Novartis has initiated a Phase 4 clinical trial to evaluate the impact of increasing the dose of Cosentyx (secukinumab) to 300 mg. in patients with ankylosing spondylitis (AS) who did not achieve symptom remission after 16 weeks of treatment with 150 mg.
The ASLeap trial (NCT03350815) will evaluate the difference between 300 mg. and 150 mg. of Cosentyx.
Cosentyx is an interleukin-17A (IL-17A) antagonist; it is a human monoclonal antibody that is able to selectively neutralize IL-17A, a molecule known to be involved in the development of AS.
IL-17A has been shown to act as a trigger of auto-inflammatory conditions.
Cosentyx is the only IL-17a antagonist approved for the treatment of adults with active AS. The currently approved dosage is 150 mg.
“An important goal of ankylosing spondylitis treatment is to provide as much symptom relief as possible for patients living with this debilitating disease,” Marcia Kayath, head of U.S. clinical development and medical affairs at Novartis, said in a press release.
“While Cosentyx 150 mg has shown clinically significant results in treating a majority of patients with AS, we want to investigate whether some patients may benefit from a higher dose,” Kayath said. “We hope that the results of the ASLeap study will help provide physicians with important information about how best to manage these patients.”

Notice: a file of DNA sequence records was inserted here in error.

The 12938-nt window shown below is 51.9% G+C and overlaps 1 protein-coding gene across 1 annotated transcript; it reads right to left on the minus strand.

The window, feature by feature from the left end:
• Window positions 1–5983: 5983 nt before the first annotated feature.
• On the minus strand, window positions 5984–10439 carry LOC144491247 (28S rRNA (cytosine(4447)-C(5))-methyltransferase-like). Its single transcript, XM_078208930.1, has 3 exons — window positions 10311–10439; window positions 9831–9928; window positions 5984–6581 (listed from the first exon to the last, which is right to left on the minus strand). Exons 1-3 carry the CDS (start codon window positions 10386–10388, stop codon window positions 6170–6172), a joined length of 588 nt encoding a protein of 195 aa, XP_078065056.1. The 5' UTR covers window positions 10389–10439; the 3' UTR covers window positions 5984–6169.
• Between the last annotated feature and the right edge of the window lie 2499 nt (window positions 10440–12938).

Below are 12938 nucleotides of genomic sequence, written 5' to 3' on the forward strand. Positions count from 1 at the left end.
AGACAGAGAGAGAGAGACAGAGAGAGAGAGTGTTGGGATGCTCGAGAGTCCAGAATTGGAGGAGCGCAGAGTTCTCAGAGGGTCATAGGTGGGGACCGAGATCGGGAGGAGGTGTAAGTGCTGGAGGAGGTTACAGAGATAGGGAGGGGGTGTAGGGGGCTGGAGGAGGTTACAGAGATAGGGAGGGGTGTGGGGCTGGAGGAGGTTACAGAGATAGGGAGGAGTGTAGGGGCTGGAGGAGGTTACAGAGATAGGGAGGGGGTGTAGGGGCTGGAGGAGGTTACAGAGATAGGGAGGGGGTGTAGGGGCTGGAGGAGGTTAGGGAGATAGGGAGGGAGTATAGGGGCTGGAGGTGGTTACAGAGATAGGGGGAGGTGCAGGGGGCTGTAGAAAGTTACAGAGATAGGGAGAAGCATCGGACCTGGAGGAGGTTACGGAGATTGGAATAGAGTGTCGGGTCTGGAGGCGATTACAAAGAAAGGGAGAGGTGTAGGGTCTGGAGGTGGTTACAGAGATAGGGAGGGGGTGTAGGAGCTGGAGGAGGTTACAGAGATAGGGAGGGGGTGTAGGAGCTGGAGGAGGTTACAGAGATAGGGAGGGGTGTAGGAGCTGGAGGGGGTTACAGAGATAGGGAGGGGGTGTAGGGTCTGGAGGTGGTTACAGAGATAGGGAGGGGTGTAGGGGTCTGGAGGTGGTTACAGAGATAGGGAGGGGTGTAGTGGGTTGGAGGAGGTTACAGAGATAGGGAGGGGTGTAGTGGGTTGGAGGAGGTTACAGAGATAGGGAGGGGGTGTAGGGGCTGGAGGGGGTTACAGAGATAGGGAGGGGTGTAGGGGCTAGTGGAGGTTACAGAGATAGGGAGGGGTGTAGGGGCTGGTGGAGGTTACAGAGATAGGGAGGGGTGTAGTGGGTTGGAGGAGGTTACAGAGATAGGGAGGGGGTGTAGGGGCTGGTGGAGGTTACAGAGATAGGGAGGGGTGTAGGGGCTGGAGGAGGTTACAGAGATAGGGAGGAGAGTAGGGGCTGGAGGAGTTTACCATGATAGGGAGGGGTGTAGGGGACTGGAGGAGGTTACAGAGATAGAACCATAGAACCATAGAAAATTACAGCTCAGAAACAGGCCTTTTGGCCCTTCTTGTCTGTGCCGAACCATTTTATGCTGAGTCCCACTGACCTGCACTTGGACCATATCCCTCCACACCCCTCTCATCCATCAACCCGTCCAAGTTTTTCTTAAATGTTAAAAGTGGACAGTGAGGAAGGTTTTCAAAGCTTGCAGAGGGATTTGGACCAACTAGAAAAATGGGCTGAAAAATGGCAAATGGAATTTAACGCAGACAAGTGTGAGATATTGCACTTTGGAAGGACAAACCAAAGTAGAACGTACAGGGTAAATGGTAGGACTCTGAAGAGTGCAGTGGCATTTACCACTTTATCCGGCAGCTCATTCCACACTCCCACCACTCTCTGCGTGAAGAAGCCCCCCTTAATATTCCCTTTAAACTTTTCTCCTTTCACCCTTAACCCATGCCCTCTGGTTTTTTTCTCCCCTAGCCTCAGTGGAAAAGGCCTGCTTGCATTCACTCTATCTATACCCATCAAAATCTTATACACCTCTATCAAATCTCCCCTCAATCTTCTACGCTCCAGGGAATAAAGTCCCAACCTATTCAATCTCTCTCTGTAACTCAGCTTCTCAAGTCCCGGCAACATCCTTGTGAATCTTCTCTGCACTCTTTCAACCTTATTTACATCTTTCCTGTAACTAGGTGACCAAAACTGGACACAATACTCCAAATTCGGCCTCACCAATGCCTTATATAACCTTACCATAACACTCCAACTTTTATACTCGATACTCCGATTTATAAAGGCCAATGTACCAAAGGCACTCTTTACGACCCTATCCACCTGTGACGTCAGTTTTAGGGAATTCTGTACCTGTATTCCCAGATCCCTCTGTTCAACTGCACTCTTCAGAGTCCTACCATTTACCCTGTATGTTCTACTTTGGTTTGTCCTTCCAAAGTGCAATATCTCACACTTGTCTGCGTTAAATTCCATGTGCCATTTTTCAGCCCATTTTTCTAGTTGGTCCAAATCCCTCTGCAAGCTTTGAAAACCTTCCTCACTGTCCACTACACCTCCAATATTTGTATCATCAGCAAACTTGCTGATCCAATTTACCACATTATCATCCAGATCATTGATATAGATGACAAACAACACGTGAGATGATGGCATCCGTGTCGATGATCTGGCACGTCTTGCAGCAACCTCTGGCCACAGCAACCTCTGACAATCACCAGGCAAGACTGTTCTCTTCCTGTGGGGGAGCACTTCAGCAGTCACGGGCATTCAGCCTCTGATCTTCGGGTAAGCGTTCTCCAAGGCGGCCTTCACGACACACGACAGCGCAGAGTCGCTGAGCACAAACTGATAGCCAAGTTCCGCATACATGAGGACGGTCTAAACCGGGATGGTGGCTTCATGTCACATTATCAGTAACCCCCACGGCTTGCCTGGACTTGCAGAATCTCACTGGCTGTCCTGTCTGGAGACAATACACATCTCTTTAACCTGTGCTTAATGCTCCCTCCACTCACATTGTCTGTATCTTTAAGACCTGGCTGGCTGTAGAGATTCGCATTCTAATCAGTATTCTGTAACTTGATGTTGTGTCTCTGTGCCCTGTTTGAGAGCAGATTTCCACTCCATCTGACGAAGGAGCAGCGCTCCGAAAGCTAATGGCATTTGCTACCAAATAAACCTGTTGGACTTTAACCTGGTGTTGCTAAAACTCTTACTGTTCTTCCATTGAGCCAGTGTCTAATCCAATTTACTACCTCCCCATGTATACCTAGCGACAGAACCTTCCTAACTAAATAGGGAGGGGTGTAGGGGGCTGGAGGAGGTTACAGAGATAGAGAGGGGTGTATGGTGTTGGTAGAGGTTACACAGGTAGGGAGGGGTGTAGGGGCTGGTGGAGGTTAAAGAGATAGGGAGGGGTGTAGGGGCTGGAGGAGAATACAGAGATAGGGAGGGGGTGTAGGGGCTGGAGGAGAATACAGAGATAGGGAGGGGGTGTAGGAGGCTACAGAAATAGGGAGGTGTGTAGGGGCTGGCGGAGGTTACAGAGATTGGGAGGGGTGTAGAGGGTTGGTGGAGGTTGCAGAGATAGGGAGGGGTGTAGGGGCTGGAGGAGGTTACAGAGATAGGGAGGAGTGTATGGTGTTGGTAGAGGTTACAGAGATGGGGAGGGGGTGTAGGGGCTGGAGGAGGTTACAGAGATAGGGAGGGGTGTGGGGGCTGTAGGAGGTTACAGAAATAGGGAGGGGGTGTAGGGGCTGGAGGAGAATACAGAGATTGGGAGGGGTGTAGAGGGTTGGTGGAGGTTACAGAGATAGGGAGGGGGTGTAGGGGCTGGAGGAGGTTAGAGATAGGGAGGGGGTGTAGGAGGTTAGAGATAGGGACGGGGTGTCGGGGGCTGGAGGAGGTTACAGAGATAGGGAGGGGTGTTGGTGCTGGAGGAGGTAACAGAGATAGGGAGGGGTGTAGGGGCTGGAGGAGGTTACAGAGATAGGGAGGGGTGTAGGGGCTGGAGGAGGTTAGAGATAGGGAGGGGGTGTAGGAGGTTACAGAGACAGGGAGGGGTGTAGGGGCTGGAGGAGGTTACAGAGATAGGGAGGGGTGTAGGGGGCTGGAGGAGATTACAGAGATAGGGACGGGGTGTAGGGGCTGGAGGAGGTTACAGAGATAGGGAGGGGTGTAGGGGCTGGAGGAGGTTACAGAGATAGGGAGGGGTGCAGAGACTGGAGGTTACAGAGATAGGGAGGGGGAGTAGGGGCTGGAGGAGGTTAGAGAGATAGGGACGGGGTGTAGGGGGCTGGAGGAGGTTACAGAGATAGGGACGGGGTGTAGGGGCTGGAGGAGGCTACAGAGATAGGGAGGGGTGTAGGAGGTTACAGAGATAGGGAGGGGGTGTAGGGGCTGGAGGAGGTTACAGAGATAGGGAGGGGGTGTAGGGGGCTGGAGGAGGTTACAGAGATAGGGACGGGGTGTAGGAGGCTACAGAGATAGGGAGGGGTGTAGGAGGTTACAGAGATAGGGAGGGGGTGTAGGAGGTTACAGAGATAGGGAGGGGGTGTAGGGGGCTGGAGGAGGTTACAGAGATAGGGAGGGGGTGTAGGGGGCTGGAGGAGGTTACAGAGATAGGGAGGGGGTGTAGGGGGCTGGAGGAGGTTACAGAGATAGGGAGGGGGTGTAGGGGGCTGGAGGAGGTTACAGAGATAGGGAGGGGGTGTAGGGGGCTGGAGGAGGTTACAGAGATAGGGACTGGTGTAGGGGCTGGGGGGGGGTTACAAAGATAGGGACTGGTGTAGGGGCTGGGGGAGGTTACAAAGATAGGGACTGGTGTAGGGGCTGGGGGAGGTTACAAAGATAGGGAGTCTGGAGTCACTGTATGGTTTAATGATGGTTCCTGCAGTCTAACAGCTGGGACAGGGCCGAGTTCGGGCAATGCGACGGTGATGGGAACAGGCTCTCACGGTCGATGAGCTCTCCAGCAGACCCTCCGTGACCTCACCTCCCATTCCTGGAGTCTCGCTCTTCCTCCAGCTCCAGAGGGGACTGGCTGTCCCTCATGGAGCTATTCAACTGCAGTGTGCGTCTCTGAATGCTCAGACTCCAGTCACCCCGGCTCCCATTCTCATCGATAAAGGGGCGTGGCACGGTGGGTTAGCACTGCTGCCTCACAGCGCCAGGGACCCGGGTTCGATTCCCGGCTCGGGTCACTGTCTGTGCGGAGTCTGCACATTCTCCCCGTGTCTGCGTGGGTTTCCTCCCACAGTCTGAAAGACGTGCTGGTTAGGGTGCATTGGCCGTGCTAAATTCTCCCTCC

As the primary endpoint, the trial will assess the difference between the two dosages at week 52, based on the proportion of subjects achieving inactive disease status – according to the Ankylosing Spondylitis Disease Activity Score (ASDAS) composite index – characterized by a total score of 1.3 or less.
The study will be divided into two treatment periods: an initial 16-week treatment period 1 and a following 36-week treatment period 2. During period 1, all patients will receive 150 mg of Cosentyx. After this treatment period, depending on their ASDAS scores, patients will be placed into one of three treatment groups in treatment period 2.
Group 1 will include responders – patients with inactive disease, or who achieve less than 1.3 total ASDAS score at both weeks 12 and 16. These patients will continue receiving blinded Cosentyx at 150 mg. through week 48.
Group 2 will include inadequate responders – patients who are not in inactive disease status, or who achieve a 1.3 or higher ASDAS score at both weeks 12 and 16. These patients will be randomized to receive 300 mg. or 150 mg. of Cosentyx through week 48.
Group 3 will include non-responders – patients who showed no change or worsening of disease from baseline in total ASDAS score at either weeks 12 or 16. These patients will complete the study at week 16.
Additional exploratory analyses will also include sleep disturbance, fatigue, and daytime activity, some of the most common concerns for patients with AS.
Both male and female adult participants with a clinical diagnosis of moderate to severe AS will be eligible for enrollment. Participants must have active AS.
Researchers aim to enroll about 270 patients at 70 centers in the U.S. Enrollment is expected to begin in January 2018. For more information, go to the trial registration site here.